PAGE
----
Product Illustration
BackMay 20, 2022
Author: Tom Daly

Remote Video Surveillance Simplified

Remote Video Surveillance systems are ever increasing in scope of deployment and functionality. The security industry has seen a wave of change as IP networked cameras and video recording equipment have been deployed, resulting in the opportunity to innovate and add additional features to various platforms. For example, using IP networking, security integrators are able to live stream video offsite, securely archive video in recorders at remote locations, and allow human operators to take action to respond to video streams from a distance. We can apply Artificial Intelligence / Machine Learning (AI/ML) tools to video streams to detect certain types of behaviors and actions (e.g. door opened, door closed, movement through a prohibited area, etc) and respond to such events. Cameras which specialize in reading license plates, recognizing faces, or thermally imaging the human body for a fever are all IP enabled today.

All this functionality, however, comes with significant complexity on the IP networking side. Many camera platforms expect and/or require a layer 2 network between cameras and their related appliances, which can lead to the need to deploy costly Dedicated Internet Access (DIA), Ethernet Private Lines (EPL), MPLS, or other outdated networking technologies. In many cases, these needs remove the ability to utilize readily available business or residential broadband connections which are classicially constrained from providing Layer 2 services. Furthermore, the increased cost of DIA, EPL, MPLS, etc can be prohibitive to add redundancy to the network, leading to single points of failure in a critical system.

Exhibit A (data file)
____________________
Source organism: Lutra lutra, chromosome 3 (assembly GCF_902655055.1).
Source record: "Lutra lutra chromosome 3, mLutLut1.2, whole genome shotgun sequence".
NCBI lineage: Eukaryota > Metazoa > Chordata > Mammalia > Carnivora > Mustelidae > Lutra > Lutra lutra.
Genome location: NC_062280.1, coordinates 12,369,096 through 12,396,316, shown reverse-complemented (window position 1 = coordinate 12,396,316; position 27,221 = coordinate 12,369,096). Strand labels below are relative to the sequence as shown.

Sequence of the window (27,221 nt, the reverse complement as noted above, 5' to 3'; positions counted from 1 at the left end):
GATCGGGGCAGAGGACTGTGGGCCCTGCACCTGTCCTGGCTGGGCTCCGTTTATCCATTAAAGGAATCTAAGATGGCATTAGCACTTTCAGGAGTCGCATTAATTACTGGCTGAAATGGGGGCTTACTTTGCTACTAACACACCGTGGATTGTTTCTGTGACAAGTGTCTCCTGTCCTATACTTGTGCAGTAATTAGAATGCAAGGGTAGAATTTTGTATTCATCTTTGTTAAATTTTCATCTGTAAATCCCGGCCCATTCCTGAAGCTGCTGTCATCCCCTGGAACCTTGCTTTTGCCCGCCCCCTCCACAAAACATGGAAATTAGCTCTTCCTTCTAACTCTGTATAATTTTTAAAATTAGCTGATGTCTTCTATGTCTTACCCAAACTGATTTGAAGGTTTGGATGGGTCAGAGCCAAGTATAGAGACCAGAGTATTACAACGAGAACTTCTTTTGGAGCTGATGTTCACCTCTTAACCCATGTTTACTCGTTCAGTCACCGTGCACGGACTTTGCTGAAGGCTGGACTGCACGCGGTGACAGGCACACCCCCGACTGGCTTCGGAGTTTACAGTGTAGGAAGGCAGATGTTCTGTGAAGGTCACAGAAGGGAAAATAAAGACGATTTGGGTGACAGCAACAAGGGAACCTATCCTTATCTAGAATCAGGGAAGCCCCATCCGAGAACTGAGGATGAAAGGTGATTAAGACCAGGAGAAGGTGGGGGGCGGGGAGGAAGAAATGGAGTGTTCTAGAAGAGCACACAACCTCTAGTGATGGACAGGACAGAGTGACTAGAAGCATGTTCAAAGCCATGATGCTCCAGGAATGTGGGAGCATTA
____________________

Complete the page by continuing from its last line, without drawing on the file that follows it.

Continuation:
Unique Challenges

Security experts face numerous challenges deploying Video Surveillance as a Service. Often, they need to attach their camera systems to networks run / operated by parties outside of their control. Firewalls, Access Control Lists (ACLs), Network Admission Control (NAC) can all prohibit the needed communication to successfully deploy services.

Workarounds such as Dynamic DNS, Port Forwarding, and DHCP / MAC reservations are difficult to maintain and scale. Many of these work around expose vulnerabilities in camera firmware to the Internet at large, which can then be exploited for DDoS attacks, such as the Mirai Botnet.

The Solution

Big Network’s SD-WAN functionality, which offers Layer 2 networking, as a highly distributed, virtual Ethernet switch in-the-cloud, can help solve these unique challenges faced by security practitioners. Edge Pro and Edge Lite offer unique capabilities to assist. Use Edge Pro at your headend to aggregate camera traffic from remote locations, and hand it off to your NVR and other processing systems. Similarly, use Edge Pro at a high value remote location with dual ISP connections for redundancy and resiliency. Lastly, use Edge Lite at locations that need to be monitored, but without dual ISP connections.

Illustration

Big Network and the Edge Pro allow you to seamlessly create Layer 2 LAN extensions, enabled with full encryption of the data path and multipath SD-WAN scenarios. In this case, we simply use Big Edge to securely extend the Datacenter LAN to the remote location. DHCP, TFTP, RTMP work just as though we’re on the local network.

Once again, I pressed a Big Network “easy button.” Want to try it yourself? Follow our guide in our Knowledgebase to try today!